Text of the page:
'I have seen people driven completely mad'
Zarre says that all these traumas tend to hit once you are in relative safety in Italy. "Those experiences are unbearable and hard to process mentally. You try and hide from them, push them away, but when you finally get to Italy, you can drive yourself mad with these thoughts. Some people start drinking, smoking too much, talking to themselves, I have seen people driven completely mad, fallen on to the streets because they can’t cope with what happened to them. They are missing their families, they have the pressure of sending money home, the things they experienced in Libya and then the difficulties of finding your place here in Italy, it is really hard."
Patients can self-refer to the clinic, or they can be referred by organizations and authorities. "Torture has a very broad definition," says Keirallah. "You can torture someone just by talking to someone. It doesn’t have to just be in terms of injuring someone. You can torture someone by witholding information. For instance, if we separate you and your husband and you don’t know anything about what is happening to him for months, that is also torture."
Other patients at the clinic reached Italy via a humanitarian corridor. They were identified as being particularly vulnerable in Libya by MSF staff and 14 of the group were assigned to Palermo. These people are also being hosted in structures supported by MSF and the clinic staff.
These people just left Libya and so needed urgent support, says Keirallah. This newly arrived group needed even more orientation in terms of their reception. "It cannot just be here is your bed, the kitchen, the money, some food. These people need much more help," says Keirallah.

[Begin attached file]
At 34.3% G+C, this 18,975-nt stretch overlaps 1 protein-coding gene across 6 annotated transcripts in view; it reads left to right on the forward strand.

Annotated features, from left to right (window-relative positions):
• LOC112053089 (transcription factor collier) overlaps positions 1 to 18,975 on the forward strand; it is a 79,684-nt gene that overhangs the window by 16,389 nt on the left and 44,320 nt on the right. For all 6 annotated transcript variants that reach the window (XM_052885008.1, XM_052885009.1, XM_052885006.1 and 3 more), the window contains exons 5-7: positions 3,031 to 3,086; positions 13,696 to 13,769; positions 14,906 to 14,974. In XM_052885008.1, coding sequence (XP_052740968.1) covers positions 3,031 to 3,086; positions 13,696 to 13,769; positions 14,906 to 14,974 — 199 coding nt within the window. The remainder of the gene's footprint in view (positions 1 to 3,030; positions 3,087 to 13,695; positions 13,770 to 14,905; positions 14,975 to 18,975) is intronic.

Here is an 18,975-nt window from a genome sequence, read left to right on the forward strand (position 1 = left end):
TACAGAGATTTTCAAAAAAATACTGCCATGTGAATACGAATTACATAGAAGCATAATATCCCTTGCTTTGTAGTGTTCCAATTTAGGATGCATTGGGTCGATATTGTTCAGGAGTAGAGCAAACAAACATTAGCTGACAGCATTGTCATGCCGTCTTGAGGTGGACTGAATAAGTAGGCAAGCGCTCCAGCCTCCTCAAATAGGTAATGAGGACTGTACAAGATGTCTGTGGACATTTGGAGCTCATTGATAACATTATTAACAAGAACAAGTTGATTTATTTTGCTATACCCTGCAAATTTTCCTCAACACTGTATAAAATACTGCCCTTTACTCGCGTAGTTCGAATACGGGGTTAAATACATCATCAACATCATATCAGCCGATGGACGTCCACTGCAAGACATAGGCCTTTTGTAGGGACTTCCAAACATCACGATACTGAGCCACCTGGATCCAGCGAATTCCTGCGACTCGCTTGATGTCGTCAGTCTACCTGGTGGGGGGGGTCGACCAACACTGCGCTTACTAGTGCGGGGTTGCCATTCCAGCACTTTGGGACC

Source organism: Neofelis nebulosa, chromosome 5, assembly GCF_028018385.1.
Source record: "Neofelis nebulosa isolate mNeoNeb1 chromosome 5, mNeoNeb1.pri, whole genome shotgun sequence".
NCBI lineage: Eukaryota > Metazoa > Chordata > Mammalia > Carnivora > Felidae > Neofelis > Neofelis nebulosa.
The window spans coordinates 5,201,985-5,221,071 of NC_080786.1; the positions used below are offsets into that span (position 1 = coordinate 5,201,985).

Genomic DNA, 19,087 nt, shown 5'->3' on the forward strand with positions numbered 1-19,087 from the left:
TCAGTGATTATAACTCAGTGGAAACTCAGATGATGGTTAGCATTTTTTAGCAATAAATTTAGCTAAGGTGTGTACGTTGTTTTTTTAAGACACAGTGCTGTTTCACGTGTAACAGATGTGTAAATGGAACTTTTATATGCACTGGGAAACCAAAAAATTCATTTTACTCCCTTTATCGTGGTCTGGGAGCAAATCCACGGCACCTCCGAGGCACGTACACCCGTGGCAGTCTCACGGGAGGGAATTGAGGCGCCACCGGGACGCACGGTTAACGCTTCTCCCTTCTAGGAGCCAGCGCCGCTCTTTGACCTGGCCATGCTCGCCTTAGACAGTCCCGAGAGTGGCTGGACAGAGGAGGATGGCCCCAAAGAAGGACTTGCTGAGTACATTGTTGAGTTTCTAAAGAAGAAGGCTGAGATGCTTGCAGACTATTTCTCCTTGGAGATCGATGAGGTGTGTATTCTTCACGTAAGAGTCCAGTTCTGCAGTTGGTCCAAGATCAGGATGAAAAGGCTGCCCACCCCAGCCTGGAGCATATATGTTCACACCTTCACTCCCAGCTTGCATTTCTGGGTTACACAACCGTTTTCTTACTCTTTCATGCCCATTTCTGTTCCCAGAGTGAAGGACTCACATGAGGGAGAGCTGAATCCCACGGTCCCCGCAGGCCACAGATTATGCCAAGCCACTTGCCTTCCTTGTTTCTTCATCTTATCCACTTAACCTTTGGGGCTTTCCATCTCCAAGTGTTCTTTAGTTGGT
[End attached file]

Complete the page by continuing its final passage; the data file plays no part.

Marco Musso coordinates reception at MSF. He has spent over 10 years working in different reception centers in Italy and is currently looking after the group who arrived from Libya in July. "They range from Sudanese, to Eritreans, Cameroonian, Somalian and Guinean."
From Musso’s experience, at least 90% have either experienced or witnessed violence if they came through Libya. "Many people who arrive find it hard to trust initially, and don’t want to speak immediately about what they might have undergone. They might feel 'lucky' at first to have arrived as many people die along the way, but then they hit the reception system and Italian bureaucracy and a whole host of other problems arrive at their feet."
How many need help?
Officially, the Italian government estimates about 30% of migrants or refugees have suffered some kind of trauma or violence on their journeys. The numbers of migrants in Palermo who might be in need of this kind of clinic is difficult to assess, says Keirallah.
"People move in, people move out, people come for agricultural jobs, to work the tourist season, then they go. We have a baseline of about 5,000 per year in Palermo, but that is not the actual figure as we are talking about lots of undocumented migrants. But if you take the baseline, then that would mean roughly 1,500 people a year might need our services, and that is not yet what we are able to offer."
The clinic is needed, says Keirallah, because the public health system might not be used to meeting the kinds of needs that MSF patients have. It's not just medical needs, but often a complex web of different needs, including psychological and legal. "You need a qualified cultural mediator who is able to function as a proper bridge between the patients and the service providers," explains Keirallah, particularly in the realm of how mental health needs might manifest themselves in different people and cultures.